So many families, ours included, learned to diffuse the escalation of fear/anger/fear between ourselves and our kids by adopting (faking, if necessary) an impassive and unruffled face to ED.
I doubt any parent gets through the experience of supporting a loved one through eating disorder recovery without getting mad. What we're really angry about is how the illness steals our child's intellect and abuses his/her emotions and isolates them in a maze of self-destruction. We're angry at our inability to reach them, and often at the difficulty of finding clinical support. It is more about fear than anything.
Ideally, we learn early on about "externalizing" the illness so we see the thoughts and behaviors as "ED" and not as our child - this diffuses our anger and lets us hate the illness while still loving our child. But anger slips through, driven by fear, and we raise our voice or get sullen or stomp away. We make threats we're terrified to make good on. We strike out at our spouses for being more or less angry at ED than we are.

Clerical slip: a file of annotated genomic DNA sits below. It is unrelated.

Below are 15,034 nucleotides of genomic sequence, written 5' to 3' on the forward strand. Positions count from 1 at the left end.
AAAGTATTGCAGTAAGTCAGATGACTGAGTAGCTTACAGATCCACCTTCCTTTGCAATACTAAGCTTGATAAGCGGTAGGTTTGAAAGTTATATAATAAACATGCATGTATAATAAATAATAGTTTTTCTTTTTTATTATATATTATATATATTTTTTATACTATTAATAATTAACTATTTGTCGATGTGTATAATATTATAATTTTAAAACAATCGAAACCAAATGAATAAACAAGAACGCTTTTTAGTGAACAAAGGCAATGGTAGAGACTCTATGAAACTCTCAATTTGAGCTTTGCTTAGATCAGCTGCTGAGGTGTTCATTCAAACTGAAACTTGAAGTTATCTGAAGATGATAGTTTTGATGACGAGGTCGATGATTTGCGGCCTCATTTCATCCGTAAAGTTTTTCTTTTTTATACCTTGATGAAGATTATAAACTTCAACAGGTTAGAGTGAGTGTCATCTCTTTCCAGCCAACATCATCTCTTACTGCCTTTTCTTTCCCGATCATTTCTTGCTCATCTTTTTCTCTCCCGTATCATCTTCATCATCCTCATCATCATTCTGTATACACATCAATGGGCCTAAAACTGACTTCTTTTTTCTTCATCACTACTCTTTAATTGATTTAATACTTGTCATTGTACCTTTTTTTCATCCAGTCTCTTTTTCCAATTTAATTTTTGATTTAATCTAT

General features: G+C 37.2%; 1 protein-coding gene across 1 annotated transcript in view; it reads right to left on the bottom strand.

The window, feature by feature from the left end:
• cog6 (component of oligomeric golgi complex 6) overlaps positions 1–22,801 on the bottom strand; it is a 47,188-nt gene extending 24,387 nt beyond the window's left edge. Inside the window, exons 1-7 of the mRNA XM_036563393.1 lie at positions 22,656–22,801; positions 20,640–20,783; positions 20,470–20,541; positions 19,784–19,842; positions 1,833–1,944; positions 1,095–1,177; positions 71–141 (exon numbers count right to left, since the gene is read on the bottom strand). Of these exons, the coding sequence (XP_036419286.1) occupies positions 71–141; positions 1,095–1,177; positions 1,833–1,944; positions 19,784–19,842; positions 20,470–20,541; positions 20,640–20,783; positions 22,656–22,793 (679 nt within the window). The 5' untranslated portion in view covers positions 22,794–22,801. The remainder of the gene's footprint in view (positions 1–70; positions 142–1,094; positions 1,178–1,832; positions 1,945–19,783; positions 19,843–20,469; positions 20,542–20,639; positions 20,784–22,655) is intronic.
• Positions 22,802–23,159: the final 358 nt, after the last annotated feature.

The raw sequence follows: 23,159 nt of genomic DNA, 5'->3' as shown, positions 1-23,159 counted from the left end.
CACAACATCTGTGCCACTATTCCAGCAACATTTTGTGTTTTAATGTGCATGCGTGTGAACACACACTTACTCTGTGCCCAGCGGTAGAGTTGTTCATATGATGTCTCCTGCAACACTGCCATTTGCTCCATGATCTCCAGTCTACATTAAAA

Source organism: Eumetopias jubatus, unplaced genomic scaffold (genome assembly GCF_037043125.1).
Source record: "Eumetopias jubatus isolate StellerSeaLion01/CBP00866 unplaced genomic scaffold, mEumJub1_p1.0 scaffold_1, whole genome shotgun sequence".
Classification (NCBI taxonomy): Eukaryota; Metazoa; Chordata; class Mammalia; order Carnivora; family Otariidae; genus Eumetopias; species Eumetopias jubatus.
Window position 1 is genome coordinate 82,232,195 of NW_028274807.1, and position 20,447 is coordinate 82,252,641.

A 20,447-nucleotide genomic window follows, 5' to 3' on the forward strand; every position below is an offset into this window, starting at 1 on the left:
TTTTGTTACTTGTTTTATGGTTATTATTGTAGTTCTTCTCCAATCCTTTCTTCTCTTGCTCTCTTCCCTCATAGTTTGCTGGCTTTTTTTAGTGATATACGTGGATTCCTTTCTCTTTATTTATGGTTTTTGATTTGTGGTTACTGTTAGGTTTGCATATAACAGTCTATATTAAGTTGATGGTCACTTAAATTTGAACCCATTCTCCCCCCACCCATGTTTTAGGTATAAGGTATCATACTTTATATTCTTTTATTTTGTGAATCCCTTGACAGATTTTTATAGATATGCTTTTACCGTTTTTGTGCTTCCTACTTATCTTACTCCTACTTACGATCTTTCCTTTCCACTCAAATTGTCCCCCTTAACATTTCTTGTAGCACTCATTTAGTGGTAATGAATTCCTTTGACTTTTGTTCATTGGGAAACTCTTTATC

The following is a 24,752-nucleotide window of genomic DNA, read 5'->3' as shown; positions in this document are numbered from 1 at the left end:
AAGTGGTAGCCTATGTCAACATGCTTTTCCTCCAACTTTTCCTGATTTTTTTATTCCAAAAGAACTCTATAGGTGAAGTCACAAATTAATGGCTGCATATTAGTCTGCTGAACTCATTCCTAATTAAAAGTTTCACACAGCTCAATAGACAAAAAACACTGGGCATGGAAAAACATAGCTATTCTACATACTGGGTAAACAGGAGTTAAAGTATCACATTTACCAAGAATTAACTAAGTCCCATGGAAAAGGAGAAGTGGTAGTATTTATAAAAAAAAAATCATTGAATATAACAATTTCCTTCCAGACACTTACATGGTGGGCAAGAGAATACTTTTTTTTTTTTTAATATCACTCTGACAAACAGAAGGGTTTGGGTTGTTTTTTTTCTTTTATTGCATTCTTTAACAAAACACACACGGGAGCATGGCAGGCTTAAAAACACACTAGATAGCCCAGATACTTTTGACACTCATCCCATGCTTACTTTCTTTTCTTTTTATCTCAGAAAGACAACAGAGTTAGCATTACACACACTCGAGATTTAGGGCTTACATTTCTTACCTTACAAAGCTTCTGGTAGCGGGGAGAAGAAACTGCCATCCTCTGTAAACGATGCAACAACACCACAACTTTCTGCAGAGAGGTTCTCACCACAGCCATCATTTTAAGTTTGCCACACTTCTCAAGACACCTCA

What eventually becomes clear to many families, and certainly to my husband and I, was that our daughter perceived any negative emotion on our part as anger, and it frightened her. Her fear drove our fear. I've often heard people during their illness speak of feeling hated or looked down on by seemingly benign and caring gestures by families - even the phrase "I'm worried about you" is taken in as a criticism and as anger.
ED puts patients in a perfect box: it blinds the person to declining health, re-frames the concern of others as hostility, and in a perfect coup transforms the patient's own fears into expressions of anger toward those trying to help.
Mothers and fathers are the perfect people to end this cycle, to stand in the stream of terror and anger and return nothing but Buddha-like calm. It works, and often we are more amazed than anyone!